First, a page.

A Facebook friend posted the following letter, posted by one of her friends, and supposedly passed along by the target of the letter. The individual subjected to the complaint is reputedly trying to overcome obesity and various health issues. The letter:
I have my doubts regarding the authenticity of this, but it doesn’t matter to this post. I assume we can all agree that the letter itself, if genuine, is cruel, mean-spirited, cowardly (it is anonymous), hurtful, and indefensible. It does raise an valid ethics question, though, which is this: Do we have any ethical obligation any more to exhibit modesty and a degree of public decorum out of doors, when we are likely to come under the gaze of others? If so, what are that obligation’s parameters?
Some Hollywood B-listers have been agitating for an end to the alleged “gender discrimination” of city ordinances that allow men to appear topless in public, while women may not. These, of course, are generally unusually attractive people—unusually attractive people who can apparently find no real social policy issues to lend their support to—but this is the law, and we are discussing ethics. As with dress codes, the ethics behind public modesty is respect for your fellow citizens. We have the right to shout obscenities in public (most ordinances and statutes making that a crime have been declared unconstitutional), but it is still ugly, irresponsible, selfish, boorish and disrespectful behavior. We can get on airplanes, go to church, visit Arlington National Cemetery and sit in 300 dollar theater seats wearing flop-flops and wearing a tank top, but is that really ethical public conduct?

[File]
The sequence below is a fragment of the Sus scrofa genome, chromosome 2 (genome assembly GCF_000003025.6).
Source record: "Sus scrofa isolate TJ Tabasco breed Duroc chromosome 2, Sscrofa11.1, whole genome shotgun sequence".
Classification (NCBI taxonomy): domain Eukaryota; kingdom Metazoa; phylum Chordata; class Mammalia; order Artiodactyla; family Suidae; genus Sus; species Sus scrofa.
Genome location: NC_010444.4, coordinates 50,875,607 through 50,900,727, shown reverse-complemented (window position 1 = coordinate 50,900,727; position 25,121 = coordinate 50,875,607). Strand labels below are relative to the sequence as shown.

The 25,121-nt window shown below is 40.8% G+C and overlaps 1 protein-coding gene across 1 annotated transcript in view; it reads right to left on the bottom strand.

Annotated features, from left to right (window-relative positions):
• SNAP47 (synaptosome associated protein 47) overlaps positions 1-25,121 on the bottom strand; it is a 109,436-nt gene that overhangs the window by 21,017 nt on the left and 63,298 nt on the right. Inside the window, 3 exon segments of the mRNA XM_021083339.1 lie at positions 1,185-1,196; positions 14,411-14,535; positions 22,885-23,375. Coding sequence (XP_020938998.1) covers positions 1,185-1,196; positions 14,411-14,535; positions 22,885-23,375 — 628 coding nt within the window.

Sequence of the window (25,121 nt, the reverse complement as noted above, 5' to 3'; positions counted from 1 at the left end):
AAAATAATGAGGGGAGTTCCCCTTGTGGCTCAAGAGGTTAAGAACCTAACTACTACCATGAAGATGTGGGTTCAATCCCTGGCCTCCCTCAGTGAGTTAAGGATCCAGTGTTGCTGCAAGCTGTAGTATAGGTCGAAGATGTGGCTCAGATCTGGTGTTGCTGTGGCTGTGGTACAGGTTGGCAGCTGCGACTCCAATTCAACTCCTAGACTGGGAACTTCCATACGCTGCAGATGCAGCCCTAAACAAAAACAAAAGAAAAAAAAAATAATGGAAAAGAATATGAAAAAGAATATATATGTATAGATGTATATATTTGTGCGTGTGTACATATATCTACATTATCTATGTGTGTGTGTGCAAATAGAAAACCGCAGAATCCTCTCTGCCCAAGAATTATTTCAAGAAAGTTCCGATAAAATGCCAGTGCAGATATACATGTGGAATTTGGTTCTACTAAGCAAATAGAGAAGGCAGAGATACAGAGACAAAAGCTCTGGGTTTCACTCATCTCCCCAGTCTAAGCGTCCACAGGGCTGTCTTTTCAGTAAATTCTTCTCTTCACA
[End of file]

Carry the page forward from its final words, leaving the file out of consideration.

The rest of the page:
There is no question about it: traditions of modesty and decorum are often arbitrary, and we set out to destroy them, they will soon be gone. (See: The Dress Code Effect.) The #FreetheNipple crowd, for example, is pushing this beachwear…
…which is sure to be a big hit when Kate Upton or Jennifer Lawrence wears one, but perhaps less popular when the model is Rosie O’Donnell, Cloris Leachman or Nancy Pelosi. Is this really going to make society more pleasant, fair, respectful and accommodating, or just more crude, callous, and chaotic?
Our late neighbor, a colorful veteran of two wars, used to walk his dog on hot summer days shirtless, well into his nineties. The sight was not far removed from some of the horrors that greet viewer’s eyes on “The Walking Dead,” but no one would ever have been so unfeeling as to leave a letter like the one above in my neighbor’s mailbox. But should he have been more considerate?
I think maintaining some degree of modesty and respect for onlookers in public is still a worthy societal goal. It is a value, however, that requires intelligent self-regulation and common sense, as well as some tolerance and compassion. Between the #FreetheNipple crowd, the narcissists, the clueless, the slobs and the author of the despicable letter, I doubt that we have much of a chance at arriving at a reasonable and ethical balance.